Israeli parliament rejects attempt to save outpost

Israel's parliament on Wednesday paved the way for the demolition of an illegal West Bank outpost by rejecting an attempt by hardline lawmakers to prevent the move.

The development sets the stage for a showdown between Prime Minister Benjamin Netanyahu and Jewish settlers and their supporters in his government.

Israel's Supreme Court has said the Ulpana outpost is illegal because it was built on private Palestinian land and ordered the outpost's five buildings taken down by July 1, a ruling Netanyahu says he will respect.

Hard-liners in parliament on Wednesday submitted a bid to leave the buildings, which house about 30 families, intact and instead give compensation to the Palestinian landowners. But the measure was resoundingly defeated by a 69-22 vote in the 120-member parliament.

Netanyahu had opposed the measure, saying it would likely be rejected by the Supreme Court and generate harsh international criticism.

In order to blunt settler anger, Netanyahu has come up with a novel solution: Instead of demolishing the buildings, he plans on removing them from their foundations and moving them to the nearby settlement of Beit El.

An Israeli official said it was unclear how long the move would take or how much it would cost. But he said the plan is for the homes to be removed from their current location by the July 1 deadline. It is possible the residents will need temporary housing while the buildings are transferred. He spoke on condition of anonymity because final details still need to be worked out. Netanyahu scheduled a statement later Wednesday.

Netanyahu's plan has come under fire from various quarters. Critics say the move is unnecessarily expensive and complicated. Settlers reject any move of the buildings.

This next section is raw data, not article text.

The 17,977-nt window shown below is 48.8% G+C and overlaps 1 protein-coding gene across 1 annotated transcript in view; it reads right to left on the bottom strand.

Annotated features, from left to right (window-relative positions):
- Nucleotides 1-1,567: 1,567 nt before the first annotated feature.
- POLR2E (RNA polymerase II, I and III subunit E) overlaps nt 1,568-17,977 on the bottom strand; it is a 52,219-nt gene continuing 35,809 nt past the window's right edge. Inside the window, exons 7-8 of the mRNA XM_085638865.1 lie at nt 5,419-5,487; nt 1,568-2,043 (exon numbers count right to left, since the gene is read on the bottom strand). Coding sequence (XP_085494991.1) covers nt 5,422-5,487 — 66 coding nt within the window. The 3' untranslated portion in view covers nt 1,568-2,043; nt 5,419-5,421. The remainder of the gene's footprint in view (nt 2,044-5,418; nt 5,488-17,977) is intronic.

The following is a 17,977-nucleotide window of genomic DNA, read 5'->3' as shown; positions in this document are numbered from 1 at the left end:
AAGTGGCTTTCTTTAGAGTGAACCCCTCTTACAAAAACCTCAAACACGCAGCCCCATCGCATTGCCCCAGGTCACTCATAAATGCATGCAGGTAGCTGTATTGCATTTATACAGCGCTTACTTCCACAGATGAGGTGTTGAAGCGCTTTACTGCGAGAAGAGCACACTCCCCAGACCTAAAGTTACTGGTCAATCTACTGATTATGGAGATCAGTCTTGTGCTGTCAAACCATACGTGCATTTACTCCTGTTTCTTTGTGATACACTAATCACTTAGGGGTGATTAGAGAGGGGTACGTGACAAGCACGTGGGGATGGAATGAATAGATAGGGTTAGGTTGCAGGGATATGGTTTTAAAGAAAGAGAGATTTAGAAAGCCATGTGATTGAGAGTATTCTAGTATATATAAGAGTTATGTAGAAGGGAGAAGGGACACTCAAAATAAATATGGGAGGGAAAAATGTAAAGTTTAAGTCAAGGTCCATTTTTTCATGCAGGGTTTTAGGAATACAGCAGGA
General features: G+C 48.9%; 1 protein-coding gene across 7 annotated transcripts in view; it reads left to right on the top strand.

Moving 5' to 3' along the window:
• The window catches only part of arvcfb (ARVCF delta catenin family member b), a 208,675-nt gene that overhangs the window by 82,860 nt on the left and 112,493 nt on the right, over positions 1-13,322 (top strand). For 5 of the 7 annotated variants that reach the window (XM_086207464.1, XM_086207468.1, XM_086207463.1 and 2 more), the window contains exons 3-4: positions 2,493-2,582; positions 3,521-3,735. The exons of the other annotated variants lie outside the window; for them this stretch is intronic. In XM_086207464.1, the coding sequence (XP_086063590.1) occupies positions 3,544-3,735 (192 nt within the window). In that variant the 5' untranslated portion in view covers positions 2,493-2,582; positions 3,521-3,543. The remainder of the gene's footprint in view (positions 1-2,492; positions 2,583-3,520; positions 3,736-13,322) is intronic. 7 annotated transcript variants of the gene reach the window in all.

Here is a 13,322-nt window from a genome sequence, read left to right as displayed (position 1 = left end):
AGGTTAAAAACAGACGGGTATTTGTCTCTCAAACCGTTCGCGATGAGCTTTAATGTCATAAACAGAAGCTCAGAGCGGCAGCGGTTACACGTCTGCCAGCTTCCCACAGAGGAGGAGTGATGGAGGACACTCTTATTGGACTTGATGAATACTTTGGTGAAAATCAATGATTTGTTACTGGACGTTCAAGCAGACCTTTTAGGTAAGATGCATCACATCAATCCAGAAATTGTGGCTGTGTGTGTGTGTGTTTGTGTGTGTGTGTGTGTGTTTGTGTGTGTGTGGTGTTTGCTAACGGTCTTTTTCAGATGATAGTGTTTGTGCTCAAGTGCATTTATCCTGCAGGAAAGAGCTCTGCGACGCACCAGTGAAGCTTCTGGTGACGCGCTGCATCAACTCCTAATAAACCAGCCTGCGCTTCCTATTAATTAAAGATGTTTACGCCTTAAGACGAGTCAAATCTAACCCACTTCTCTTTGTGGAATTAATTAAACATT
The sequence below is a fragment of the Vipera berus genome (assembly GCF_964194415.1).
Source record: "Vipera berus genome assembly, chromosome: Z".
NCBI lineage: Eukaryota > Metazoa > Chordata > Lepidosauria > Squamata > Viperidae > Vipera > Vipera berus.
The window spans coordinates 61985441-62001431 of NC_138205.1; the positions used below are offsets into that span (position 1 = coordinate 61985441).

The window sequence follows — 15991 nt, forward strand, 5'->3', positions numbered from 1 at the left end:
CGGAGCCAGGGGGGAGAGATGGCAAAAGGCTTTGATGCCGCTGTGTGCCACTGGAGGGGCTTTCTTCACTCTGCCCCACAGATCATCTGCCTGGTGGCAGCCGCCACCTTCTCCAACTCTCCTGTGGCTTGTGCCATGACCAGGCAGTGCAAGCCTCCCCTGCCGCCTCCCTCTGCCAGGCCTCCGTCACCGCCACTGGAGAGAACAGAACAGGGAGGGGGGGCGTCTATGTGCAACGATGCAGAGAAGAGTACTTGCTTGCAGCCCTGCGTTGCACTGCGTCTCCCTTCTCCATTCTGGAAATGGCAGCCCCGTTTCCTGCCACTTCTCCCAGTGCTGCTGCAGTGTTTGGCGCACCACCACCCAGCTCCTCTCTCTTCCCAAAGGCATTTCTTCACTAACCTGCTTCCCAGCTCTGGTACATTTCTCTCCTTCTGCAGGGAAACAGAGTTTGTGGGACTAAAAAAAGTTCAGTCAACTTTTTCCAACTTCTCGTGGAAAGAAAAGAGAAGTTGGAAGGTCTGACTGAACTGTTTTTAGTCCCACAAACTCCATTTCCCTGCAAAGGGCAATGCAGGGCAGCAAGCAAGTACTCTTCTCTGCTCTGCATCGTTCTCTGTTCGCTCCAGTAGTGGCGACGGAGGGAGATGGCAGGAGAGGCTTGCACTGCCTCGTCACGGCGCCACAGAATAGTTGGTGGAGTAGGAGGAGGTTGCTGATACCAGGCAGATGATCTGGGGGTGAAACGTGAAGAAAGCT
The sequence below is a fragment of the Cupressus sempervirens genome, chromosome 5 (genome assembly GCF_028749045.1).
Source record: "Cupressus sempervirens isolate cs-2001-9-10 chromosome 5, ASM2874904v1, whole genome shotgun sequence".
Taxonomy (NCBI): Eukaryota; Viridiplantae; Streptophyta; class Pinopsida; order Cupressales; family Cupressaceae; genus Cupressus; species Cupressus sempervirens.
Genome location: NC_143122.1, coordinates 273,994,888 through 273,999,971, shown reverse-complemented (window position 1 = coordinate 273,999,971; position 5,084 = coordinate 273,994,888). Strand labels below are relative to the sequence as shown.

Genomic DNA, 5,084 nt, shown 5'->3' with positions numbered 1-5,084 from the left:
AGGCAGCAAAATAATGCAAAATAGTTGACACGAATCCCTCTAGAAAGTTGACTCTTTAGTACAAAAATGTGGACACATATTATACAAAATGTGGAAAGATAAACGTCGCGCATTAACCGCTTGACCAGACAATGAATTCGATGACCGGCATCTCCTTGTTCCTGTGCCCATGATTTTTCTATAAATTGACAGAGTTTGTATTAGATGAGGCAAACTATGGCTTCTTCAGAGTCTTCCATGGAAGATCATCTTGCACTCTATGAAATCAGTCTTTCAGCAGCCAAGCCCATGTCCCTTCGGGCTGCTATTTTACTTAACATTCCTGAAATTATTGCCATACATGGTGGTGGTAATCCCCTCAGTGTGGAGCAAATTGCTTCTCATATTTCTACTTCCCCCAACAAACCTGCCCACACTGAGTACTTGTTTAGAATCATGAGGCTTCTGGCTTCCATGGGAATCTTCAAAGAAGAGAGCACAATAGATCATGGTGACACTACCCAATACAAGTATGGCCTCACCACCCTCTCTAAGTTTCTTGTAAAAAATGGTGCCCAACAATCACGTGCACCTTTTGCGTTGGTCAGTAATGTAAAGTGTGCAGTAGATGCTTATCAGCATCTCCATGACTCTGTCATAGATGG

About 2,000 settlers, nearly all of them observant Jews wearing knit skullcaps demonstrated outside the parliamentary building ahead of Wednesday's vote, and some activists have begun hunger strikes to protest the destruction of Ulpana. Settler leaders have promised to resist the order, though they say their opposition will be peaceful. Police said two arrests were made when young demonstrators scuffled with authorities.

"The Knesset chose destruction instead of construction. We will not be deterred. We will continue to build," said settler leader Dani Dayan. "We still haven't decided how to proceed but the struggle will now go to the field we will fight for the buildings." He refused to elaborate.

Jewish settlements are at the heart of the current impasse in Mideast peace efforts.

Peace talks between Israel and the Palestinians broke down three years ago, and the Palestinians refuse to restart negotiations until Israel freezes settlement construction in the West Bank and east Jerusalem. The Palestinians claim both areas, captured by Israel in the 1967 Mideast war, for a future state.

Netanyahu says talks should resume without any preconditions and has refused calls for a full settlement freeze.

Netanyahu, however, recently expanded his coalition by bringing in the main opposition party Kadima. The alliance has given Netanyahu a commanding supermajority in parliament, making him less reliant on the hard-liners who formerly dominated his coalition and raising speculation that he may soon offer new concessions to bring the Palestinians back to the negotiating table.

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